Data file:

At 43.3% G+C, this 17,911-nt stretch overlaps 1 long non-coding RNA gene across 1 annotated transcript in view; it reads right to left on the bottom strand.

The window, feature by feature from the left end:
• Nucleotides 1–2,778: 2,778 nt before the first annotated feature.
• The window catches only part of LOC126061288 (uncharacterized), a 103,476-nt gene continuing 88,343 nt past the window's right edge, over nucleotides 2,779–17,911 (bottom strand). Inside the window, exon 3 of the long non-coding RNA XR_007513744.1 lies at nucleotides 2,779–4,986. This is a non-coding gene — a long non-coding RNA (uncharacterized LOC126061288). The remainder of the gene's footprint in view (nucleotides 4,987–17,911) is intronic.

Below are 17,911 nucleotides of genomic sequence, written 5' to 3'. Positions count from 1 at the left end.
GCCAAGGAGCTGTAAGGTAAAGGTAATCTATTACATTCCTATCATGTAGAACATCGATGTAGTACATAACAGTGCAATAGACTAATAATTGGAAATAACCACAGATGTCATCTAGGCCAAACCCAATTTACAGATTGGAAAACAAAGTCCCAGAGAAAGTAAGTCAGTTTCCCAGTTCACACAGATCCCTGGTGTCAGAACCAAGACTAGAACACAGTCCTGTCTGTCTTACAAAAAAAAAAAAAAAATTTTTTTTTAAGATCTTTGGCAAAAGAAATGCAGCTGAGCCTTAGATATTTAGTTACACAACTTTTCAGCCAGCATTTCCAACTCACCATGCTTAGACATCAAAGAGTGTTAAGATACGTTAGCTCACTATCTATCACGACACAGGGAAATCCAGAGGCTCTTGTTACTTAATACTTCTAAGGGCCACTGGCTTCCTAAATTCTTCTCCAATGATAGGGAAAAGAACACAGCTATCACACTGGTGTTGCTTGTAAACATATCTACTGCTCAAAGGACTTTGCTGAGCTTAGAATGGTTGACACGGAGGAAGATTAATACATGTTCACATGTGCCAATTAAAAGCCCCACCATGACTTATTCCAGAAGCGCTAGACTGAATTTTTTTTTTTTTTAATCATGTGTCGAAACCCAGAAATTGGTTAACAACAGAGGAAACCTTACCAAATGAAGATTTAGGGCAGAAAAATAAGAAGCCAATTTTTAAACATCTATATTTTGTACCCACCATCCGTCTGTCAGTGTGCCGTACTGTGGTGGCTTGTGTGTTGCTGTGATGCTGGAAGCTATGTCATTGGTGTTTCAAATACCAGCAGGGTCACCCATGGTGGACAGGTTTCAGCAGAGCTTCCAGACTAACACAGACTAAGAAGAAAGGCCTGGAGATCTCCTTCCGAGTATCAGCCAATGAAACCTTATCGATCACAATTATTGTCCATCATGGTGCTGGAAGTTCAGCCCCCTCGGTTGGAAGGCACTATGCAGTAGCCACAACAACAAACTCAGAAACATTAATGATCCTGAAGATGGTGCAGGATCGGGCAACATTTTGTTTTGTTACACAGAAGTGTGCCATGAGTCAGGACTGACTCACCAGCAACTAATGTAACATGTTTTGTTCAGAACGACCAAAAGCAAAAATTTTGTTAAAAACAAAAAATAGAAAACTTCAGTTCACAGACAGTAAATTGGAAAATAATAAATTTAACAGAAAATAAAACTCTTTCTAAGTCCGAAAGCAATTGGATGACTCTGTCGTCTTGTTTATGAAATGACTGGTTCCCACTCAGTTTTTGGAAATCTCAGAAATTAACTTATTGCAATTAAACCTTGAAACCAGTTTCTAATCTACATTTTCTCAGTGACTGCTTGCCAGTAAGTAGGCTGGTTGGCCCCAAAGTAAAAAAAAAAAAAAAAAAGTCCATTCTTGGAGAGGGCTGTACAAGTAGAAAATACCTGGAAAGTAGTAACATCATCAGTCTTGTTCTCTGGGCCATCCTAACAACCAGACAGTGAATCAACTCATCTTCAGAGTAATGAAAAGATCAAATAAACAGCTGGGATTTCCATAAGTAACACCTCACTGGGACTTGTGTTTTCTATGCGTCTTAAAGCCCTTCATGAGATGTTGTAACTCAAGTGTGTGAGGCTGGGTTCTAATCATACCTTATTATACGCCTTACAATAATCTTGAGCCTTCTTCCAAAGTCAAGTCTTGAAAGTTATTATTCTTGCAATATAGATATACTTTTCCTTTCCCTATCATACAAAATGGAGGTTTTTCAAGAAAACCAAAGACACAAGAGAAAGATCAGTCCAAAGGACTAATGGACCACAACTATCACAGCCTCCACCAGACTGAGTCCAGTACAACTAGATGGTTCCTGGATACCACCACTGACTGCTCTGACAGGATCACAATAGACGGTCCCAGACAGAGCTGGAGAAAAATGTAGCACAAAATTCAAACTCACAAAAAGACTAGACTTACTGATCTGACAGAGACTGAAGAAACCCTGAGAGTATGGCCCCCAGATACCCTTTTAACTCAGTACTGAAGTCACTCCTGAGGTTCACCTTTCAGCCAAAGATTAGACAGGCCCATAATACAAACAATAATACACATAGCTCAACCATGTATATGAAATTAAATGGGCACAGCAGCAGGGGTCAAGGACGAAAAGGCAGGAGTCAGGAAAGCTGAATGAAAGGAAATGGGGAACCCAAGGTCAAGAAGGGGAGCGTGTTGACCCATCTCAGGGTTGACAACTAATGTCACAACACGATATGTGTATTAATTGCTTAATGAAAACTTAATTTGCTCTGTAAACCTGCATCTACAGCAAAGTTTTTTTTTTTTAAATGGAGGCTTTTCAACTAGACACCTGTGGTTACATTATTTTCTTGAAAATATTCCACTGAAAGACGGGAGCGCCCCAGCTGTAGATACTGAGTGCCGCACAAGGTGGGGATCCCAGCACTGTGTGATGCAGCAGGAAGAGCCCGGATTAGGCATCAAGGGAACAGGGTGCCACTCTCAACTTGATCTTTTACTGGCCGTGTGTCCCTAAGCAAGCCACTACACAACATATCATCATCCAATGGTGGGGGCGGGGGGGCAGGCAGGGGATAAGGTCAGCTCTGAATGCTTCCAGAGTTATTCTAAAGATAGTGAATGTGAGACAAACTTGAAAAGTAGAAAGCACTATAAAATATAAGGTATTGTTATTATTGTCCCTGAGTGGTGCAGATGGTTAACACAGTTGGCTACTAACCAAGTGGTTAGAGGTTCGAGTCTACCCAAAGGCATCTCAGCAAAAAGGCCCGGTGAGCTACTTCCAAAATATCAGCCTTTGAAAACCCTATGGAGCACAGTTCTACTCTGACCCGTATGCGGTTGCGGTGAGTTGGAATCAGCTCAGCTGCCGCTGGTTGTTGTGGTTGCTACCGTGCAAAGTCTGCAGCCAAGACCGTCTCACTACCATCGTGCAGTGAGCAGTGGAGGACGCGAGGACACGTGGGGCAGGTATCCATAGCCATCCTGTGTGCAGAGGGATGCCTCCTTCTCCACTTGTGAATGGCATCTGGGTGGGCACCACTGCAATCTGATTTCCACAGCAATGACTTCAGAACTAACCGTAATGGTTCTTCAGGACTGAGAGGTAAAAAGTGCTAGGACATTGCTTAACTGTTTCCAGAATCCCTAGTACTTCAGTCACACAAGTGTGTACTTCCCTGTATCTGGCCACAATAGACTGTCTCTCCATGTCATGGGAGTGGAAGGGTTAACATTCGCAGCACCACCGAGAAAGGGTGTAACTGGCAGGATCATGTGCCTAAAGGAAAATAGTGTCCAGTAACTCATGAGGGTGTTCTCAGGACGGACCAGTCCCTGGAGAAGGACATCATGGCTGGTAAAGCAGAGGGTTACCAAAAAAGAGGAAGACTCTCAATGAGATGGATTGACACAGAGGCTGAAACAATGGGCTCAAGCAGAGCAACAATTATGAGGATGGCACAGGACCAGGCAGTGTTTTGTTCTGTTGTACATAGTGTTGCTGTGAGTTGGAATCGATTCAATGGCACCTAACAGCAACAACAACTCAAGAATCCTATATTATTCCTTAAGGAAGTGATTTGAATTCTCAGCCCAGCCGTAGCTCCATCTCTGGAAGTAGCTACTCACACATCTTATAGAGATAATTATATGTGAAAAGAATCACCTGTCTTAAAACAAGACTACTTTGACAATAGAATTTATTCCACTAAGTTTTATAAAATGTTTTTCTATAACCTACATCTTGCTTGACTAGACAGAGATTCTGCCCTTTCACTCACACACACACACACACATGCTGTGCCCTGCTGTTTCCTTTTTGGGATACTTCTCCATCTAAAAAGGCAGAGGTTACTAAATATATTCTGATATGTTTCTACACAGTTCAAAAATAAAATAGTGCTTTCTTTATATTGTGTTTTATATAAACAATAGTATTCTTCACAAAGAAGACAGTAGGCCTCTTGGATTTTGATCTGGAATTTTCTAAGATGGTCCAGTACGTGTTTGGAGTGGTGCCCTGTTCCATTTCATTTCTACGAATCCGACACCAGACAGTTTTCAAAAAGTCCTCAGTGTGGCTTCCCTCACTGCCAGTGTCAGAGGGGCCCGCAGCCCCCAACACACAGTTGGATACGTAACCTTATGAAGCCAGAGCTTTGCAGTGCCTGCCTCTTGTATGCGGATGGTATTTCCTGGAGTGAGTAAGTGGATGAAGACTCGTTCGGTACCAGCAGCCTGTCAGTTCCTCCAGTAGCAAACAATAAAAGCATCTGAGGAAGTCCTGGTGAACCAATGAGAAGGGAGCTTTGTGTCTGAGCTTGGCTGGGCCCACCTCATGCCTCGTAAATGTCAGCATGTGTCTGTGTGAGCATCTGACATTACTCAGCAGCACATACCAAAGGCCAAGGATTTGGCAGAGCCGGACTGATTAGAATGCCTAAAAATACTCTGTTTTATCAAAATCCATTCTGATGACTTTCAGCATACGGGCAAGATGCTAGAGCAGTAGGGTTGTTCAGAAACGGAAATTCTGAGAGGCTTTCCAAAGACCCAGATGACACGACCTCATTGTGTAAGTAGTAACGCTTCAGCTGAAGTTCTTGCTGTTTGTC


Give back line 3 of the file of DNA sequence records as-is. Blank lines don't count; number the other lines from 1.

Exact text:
• Nucleotides 1–2,778: 2,778 nt before the first annotated feature.